T. S. Eliot

The Love Song of J. Alfred Prufrock

Thomas Stearns Eliot OM (1888 – 1965) was a British essayist, publisher, playwright, literary and social critic, and "one of the twentieth century's major poets". He moved from his native United States to England in 1914 at the age of 25, settling, working, and marrying there. He eventually became a British subject in 1927 at the age of 39, renouncing his American citizenship.

Eliot attracted widespread attention for his poem "The Love Song of J. Alfred Prufrock" (1915), which was seen as a masterpiece of the Modernist movement. It was followed by some of the best-known poems in the English language, including The Waste Land (1922), "The Hollow Men" (1925), "Ash Wednesday" (1930), and Four Quartets (1943). He was also known for his seven plays, particularly Murder in the Cathedral (1935) and The Cocktail Party (1949). He was awarded the Nobel Prize in Literature in 1948, "for his outstanding, pioneer contribution to present-day poetry".

The Love Song of J. Alfred Prufrock
In 1915, Ezra Pound, overseas editor of Poetry magazine, recommended to Harriet Monroe, the magazine's founder, that she publishes "The Love Song of J. Alfred Prufrock". Although the character Prufrock seems to be middle-aged, Eliot wrote most of the poem when he was only twenty-two. Its now-famous opening lines, comparing the evening sky to "a patient etherised upon a table", were considered shocking and offensive, especially at a time when Georgian Poetry was hailed for its derivations of the nineteenth century Romantic Poets.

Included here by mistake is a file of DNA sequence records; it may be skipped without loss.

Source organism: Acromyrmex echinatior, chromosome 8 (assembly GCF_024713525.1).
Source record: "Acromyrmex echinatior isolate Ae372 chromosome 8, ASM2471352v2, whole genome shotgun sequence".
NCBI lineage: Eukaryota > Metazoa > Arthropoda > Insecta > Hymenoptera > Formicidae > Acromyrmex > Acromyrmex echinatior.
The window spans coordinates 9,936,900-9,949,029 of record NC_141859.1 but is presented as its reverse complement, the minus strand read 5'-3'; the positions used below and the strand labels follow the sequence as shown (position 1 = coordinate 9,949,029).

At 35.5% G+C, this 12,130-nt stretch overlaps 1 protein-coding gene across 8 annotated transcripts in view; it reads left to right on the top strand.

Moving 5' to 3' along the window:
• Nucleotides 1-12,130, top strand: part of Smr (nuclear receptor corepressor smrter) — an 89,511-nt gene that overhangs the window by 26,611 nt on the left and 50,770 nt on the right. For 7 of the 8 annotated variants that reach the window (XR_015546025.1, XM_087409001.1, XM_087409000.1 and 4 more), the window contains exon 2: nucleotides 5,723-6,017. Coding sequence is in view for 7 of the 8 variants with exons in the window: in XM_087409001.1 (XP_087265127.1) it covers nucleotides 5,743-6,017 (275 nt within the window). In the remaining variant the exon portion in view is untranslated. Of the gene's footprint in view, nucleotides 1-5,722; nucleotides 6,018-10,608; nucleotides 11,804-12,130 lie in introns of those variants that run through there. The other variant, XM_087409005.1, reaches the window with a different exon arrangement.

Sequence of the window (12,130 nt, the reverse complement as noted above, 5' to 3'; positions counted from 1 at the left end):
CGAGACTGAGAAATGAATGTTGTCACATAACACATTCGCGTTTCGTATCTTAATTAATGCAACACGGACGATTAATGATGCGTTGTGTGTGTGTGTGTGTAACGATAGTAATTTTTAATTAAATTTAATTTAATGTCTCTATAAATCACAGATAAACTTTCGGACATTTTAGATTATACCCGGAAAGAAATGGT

There will be time, there will be time
     To prepare a face to meet the faces that you meet
     There will be time to murder and create,
     And time for all the works and days of hands
     That lift and drop a question on your plate;
     Time for you and time for me,
     And time yet for a hundred indecisions,
     And for a hundred visions and revisions,
     Before the taking of a toast and tea…

The Love Song of J. Alfred Prufrock read by Sir Alec Guiness

Escuchá el poema, ponélo una vez y seguí con la vista las palabras recitadas, y después buscá algún significado que haya despertado en tu interior. Si tan solo sirve para mejorar tu pronunciación… Bien, algo es algo. Todo es un proceso largo, y difícil. Hay que estudiar y leer y profundizar. Nada es regalado, nada es fácil. 
¿Qué me despertó? Mientras lo escuchaba, y leía, trataba de buscar algún significado. Que había querido decir el autor. Algunas cosas: el envejecer, que se menciona en algunos párrafos, y el buscar algo, como a Dios.

I like Eliot´s reading best…
I love this poem! I liked your interpretation…

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